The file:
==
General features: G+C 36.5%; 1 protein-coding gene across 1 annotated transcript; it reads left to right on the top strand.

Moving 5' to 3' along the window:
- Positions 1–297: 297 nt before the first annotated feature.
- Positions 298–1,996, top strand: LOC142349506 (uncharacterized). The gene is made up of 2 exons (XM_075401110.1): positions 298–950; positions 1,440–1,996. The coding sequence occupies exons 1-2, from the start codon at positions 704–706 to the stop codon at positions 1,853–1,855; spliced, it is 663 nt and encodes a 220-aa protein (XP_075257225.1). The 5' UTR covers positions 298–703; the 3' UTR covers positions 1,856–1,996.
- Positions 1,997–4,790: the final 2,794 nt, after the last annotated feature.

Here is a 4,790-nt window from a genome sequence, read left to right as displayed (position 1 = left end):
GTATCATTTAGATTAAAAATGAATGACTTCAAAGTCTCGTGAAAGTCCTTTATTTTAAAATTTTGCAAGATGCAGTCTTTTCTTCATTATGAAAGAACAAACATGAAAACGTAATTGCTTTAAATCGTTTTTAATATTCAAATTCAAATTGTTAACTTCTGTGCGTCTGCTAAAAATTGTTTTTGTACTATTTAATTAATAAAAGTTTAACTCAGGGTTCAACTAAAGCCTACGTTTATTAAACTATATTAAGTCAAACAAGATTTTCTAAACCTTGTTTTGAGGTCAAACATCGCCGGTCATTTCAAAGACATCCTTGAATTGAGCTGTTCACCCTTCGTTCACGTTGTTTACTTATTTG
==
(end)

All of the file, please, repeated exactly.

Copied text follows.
General features: G+C 36.5%; 1 protein-coding gene across 1 annotated transcript; it reads left to right on the top strand.

Moving 5' to 3' along the window:
- Positions 1–297: 297 nt before the first annotated feature.
- Positions 298–1,996, top strand: LOC142349506 (uncharacterized). The gene is made up of 2 exons (XM_075401110.1): positions 298–950; positions 1,440–1,996. The coding sequence occupies exons 1-2, from the start codon at positions 704–706 to the stop codon at positions 1,853–1,855; spliced, it is 663 nt and encodes a 220-aa protein (XP_075257225.1). The 5' UTR covers positions 298–703; the 3' UTR covers positions 1,856–1,996.
- Positions 1,997–4,790: the final 2,794 nt, after the last annotated feature.

Here is a 4,790-nt window from a genome sequence, read left to right as displayed (position 1 = left end):
GTATCATTTAGATTAAAAATGAATGACTTCAAAGTCTCGTGAAAGTCCTTTATTTTAAAATTTTGCAAGATGCAGTCTTTTCTTCATTATGAAAGAACAAACATGAAAACGTAATTGCTTTAAATCGTTTTTAATATTCAAATTCAAATTGTTAACTTCTGTGCGTCTGCTAAAAATTGTTTTTGTACTATTTAATTAATAAAAGTTTAACTCAGGGTTCAACTAAAGCCTACGTTTATTAAACTATATTAAGTCAAACAAGATTTTCTAAACCTTGTTTTGAGGTCAAACATCGCCGGTCATTTCAAAGACATCCTTGAATTGAGCTGTTCACCCTTCGTTCACGTTGTTTACTTATTTG